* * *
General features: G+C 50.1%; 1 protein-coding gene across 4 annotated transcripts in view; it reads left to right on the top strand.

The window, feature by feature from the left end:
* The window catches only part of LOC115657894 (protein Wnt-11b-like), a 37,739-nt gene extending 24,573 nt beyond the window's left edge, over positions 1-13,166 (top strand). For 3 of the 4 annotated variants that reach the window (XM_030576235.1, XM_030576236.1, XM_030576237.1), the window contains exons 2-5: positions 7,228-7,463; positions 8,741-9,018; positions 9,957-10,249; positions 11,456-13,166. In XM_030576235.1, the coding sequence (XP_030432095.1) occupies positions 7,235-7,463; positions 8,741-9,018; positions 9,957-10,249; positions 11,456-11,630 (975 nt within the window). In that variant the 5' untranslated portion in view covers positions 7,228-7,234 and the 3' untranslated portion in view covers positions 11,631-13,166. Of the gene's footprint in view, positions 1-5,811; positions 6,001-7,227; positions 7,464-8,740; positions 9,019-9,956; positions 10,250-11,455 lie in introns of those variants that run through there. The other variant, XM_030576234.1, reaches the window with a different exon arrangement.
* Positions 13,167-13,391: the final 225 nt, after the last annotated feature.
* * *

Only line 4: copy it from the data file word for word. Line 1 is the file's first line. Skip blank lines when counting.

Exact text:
* Positions 13,167-13,391: the final 225 nt, after the last annotated feature.